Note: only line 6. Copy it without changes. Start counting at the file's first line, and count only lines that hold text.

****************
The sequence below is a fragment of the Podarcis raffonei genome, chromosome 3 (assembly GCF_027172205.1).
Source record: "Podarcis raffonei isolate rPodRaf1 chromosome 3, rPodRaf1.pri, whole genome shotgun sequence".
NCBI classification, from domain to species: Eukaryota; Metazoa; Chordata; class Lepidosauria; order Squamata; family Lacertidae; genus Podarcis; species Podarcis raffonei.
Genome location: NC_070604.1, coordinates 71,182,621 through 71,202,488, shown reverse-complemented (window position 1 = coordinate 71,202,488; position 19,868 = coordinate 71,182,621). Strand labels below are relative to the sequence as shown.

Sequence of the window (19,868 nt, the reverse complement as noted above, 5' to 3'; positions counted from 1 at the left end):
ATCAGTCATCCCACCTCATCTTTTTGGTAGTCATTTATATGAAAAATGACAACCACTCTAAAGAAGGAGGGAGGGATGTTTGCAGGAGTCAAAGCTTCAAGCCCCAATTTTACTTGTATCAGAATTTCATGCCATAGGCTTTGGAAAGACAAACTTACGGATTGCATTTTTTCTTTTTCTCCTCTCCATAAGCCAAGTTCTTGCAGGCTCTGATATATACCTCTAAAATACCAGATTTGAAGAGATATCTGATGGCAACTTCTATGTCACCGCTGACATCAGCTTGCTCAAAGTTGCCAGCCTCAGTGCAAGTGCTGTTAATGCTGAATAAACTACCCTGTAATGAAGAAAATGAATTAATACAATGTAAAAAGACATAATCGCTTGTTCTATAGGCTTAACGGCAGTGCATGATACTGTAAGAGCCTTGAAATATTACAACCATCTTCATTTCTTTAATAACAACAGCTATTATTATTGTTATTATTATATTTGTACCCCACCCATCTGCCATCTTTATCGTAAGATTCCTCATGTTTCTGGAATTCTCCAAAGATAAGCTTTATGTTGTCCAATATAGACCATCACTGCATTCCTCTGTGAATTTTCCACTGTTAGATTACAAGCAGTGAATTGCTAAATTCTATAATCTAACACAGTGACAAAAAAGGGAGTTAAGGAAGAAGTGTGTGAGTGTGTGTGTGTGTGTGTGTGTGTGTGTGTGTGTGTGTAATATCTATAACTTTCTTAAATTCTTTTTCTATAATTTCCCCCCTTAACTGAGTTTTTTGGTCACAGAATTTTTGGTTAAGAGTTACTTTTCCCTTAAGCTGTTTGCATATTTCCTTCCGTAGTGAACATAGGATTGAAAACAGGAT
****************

ATCAGTCATCCCACCTCATCTTTTTGGTAGTCATTTATATGAAAAATGACAACCACTCTAAAGAAGGAGGGAGGGATGTTTGCAGGAGTCAAAGCTTCAAGCCCCAATTTTACTTGTATCAGAATTTCATGCCATAGGCTTTGGAAAGACAAACTTACGGATTGCATTTTTTCTTTTTCTCCTCTCCATAAGCCAAGTTCTTGCAGGCTCTGATATATACCTCTAAAATACCAGATTTGAAGAGATATCTGATGGCAACTTCTATGTCACCGCTGACATCAGCTTGCTCAAAGTTGCCAGCCTCAGTGCAAGTGCTGTTAATGCTGAATAAACTACCCTGTAATGAAGAAAATGAATTAATACAATGTAAAAAGACATAATCGCTTGTTCTATAGGCTTAACGGCAGTGCATGATACTGTAAGAGCCTTGAAATATTACAACCATCTTCATTTCTTTAATAACAACAGCTATTATTATTGTTATTATTATATTTGTACCCCACCCATCTGCCATCTTTATCGTAAGATTCCTCATGTTTCTGGAATTCTCCAAAGATAAGCTTTATGTTGTCCAATATAGACCATCACTGCATTCCTCTGTGAATTTTCCACTGTTAGATTACAAGCAGTGAATTGCTAAATTCTATAATCTAACACAGTGACAAAAAAGGGAGTTAAGGAAGAAGTGTGTGAGTGTGTGTGTGTGTGTGTGTGTGTGTGTGTGTGTGTGTAATATCTATAACTTTCTTAAATTCTTTTTCTATAATTTCCCCCCTTAACTGAGTTTTTTGGTCACAGAATTTTTGGTTAAGAGTTACTTTTCCCTTAAGCTGTTTGCATATTTCCTTCCGTAGTGAACATAGGATTGAAAACAGGAT